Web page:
The Miles Davis septet returned to Bill Graham’s Fillmore West in October 1970 a dramatically different band than the one that shared a 4-night stand with the Grateful Dead earlier in the year. Gone was the effects-laden headiness, unpredictability, and unrelenting intensity that defined those April shows, replaced here by four identical sets built around dense, repetitive grooves. The resulting performances were likely a bit easier for the Fillmore audience to digest, and judging from their reaction on the tapes, the crowd certainly dug it.
In a typically eccentric Fillmore pairing, the septet shared the bill with Leon Russell, with support from Seatrain and Hammer. Not exactly the time traveler destination of a Miles Davis/Grateful Dead matchup, but a marked improvement from opening for Steve Miller. Curiously, there are no known photos from the October 15-18 shows, and tapes from only three of the four nights are in circulation – none of them complete. The fidelity of the October 15th tape suggests the shows were professionally taped, so a future Bootleg Series release may not be out of the question.
10.15 – Night One
In terms of recording quality, the first night is the best of the bunch. The tape reveals a lot of the nuance that makes the quieter passages more compelling and allows you to hear the interplay among the band – subtle details for sure, but they illustrate a septet that’s much tighter than a muddy audience tape would suggest.
The tape picks up with “Honky Honk”, noticeably tighter in its ebb and flow than it appeared in Seattle just 11 days prior. “Untitled Original 701004” follows, with Henderson and DeJohnette quickly locking in on a heavily syncopated groove that’s unfortunately interrupted by a radio advert just as Miles’ solo ratchets the intensity to a roaring boil. “Sanctuary” and “Yesternow” elongate the mid-set cooldown into an epic 18-minute simmer before “Bitches Brew” emerges, having evolved into a full-on spiritual jazz mantra.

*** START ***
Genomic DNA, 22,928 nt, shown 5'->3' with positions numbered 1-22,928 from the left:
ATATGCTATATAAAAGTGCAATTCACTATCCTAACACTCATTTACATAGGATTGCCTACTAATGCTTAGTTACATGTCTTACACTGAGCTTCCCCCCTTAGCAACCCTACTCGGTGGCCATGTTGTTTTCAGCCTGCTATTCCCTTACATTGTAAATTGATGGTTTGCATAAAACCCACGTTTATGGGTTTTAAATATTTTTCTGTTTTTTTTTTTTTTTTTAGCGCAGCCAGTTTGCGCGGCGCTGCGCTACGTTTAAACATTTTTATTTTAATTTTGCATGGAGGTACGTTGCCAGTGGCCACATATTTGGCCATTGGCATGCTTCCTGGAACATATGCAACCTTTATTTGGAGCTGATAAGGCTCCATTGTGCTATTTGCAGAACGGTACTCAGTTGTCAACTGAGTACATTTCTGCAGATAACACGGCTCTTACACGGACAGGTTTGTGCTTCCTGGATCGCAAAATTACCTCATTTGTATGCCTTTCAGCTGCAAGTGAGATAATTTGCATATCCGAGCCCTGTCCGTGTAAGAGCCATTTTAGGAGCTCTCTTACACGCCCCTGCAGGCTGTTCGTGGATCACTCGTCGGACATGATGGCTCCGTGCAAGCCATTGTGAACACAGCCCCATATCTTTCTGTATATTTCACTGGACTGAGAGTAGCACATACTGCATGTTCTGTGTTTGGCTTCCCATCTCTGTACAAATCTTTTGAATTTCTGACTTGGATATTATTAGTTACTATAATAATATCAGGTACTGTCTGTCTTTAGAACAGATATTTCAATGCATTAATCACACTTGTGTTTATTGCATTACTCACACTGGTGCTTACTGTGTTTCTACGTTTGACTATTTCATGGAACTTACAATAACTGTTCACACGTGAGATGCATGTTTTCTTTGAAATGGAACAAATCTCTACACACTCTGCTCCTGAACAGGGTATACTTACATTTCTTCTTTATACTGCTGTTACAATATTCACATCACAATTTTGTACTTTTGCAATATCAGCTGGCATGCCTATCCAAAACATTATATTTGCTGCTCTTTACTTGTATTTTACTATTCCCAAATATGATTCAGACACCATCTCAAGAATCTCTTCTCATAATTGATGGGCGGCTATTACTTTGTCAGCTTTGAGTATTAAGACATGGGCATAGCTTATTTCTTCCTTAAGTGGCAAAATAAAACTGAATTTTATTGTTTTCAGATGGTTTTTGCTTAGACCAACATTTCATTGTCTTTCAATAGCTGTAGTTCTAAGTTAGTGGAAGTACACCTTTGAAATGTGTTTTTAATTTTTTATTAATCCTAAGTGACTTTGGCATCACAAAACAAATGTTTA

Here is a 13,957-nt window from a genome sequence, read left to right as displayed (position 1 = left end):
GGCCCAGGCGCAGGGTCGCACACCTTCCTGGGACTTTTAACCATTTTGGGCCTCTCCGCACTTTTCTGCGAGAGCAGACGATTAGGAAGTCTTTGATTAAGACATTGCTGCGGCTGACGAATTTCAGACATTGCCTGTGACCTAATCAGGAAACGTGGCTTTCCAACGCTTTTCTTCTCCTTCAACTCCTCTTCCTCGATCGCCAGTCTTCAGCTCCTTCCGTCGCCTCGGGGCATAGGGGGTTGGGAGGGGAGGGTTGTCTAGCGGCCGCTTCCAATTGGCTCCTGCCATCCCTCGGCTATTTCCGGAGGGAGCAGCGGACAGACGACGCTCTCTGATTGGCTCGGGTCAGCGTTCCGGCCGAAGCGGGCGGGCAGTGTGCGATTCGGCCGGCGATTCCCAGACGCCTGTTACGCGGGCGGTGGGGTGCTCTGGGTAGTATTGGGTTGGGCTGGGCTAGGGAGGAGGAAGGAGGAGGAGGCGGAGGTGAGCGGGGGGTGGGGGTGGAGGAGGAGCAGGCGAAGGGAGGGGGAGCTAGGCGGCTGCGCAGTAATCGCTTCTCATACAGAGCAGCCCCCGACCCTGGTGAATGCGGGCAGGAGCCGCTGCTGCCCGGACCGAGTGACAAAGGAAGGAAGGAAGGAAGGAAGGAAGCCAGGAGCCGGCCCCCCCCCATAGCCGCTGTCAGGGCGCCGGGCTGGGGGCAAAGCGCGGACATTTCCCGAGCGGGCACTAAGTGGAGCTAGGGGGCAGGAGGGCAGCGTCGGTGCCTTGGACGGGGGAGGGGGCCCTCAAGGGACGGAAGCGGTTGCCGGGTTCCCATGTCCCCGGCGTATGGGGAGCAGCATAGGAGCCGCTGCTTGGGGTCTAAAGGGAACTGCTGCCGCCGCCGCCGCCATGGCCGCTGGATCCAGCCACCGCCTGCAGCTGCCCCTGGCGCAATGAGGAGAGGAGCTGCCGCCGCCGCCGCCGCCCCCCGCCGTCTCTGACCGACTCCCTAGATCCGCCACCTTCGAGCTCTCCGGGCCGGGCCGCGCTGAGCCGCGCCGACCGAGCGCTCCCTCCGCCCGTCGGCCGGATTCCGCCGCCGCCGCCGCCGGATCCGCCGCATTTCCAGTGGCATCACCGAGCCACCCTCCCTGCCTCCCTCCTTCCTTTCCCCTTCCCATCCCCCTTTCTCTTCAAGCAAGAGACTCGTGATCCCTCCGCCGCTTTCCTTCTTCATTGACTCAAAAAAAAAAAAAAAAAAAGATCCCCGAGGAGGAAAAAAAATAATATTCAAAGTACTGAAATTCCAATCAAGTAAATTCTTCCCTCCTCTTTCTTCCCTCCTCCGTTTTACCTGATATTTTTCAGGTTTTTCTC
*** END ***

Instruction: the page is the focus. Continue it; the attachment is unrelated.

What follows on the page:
“Funky Tonk” makes its first documented appearance and is a stone killer from the start of Henderson’s bass riff. Despite Miles’ ever-changing setlists, it remained the frequent closer from its debut here until it was dropped from the rotation in late 1971 (excluding the brief “The Theme” or “Sanctuary” riffs that signaled the end of every performance).
10.16 – Night Two
No tape in circulation.
10.17 – Night Three
The Saturday night performance is the most complete tape of the three, though the soundboard mix is the shakiest of the Fillmore tapes. Still, there’s some fascinating stuff going on here, particularly at the front half of the set.
“Directions” begins percussion-heavy, with Jarrett and Henderson buried deep in the mix but Miles in fine ornery form as he solos over pure percussion – once he’s finally added to the mix, Jarrett’s dual-keyboard solo is a jaw dropper. “Honky Tonk” stuns with an incredibly intense four-minute buildup, then gradually deconstructs itself across the remaining 8 minutes. Henderson struggles to find his footing to start “Untitled Original”, but the tune never quite takes off despite excellent solos from Miles and Bartz. The set finishes strong with another superbly groovy “Funky Tonk” but whether it’s a cruddy stage mix or Henderson’s failure to completely lock in, there’s an air of unease about this performance.
Get the tape
1. Directions (9:41)
2. Honky Tonk (11:39)
3. Untitled Original 701004 (incomplete) (11:27)
4. Sanctuary (2:47)
5. Yesternow (9:32)
6. Bitches Brew (13:24)
7. Funky Tonk / The Theme (13:37)
10.18 – Night Four
The Sunday night tape runs just about 40 minutes and though the fidelity could be better, the mix is solid and the fog of weird mojo that clouded the previous night’s set has rolled out. A relatively brief tape, but a thriller.
Like previous multi-night stands, the septet is positively amped and adventurous on this final night at the Fillmore West. Jarrett takes a more minimal approach to “Directions”, punctuating it with organ stabs and a heavy dose of wah wah that imbues Bartz’ solo with a nice bit of heady funk. The audience erupts as the band hits the first crescendo of “Honky Tonk” – word had clearly gotten out about Miles’ April Fillmore shows, because you’ll rarely hear a large 1970 crowd this attentive. Henderson again has trouble falling into the groove of “Untitled Original” until Jarrett cues him in. Despite its wicked bassline and a wild runthrough here on night four, the tune never quite evolved into anything too substantive and appears on just one more tape. A serene slice of “Sanctuary”, a mere 73 seconds of “Yesternow” and the recording mercilessly cuts before we reach the heat of the set.
Get the tape
1. Directions (9:59)
2. Honky Tonk (15:14)
3. Untitled Original 701004 (11:03)
4. Sanctuary (2:45)
5. Yesternow (incomplete) (1:13)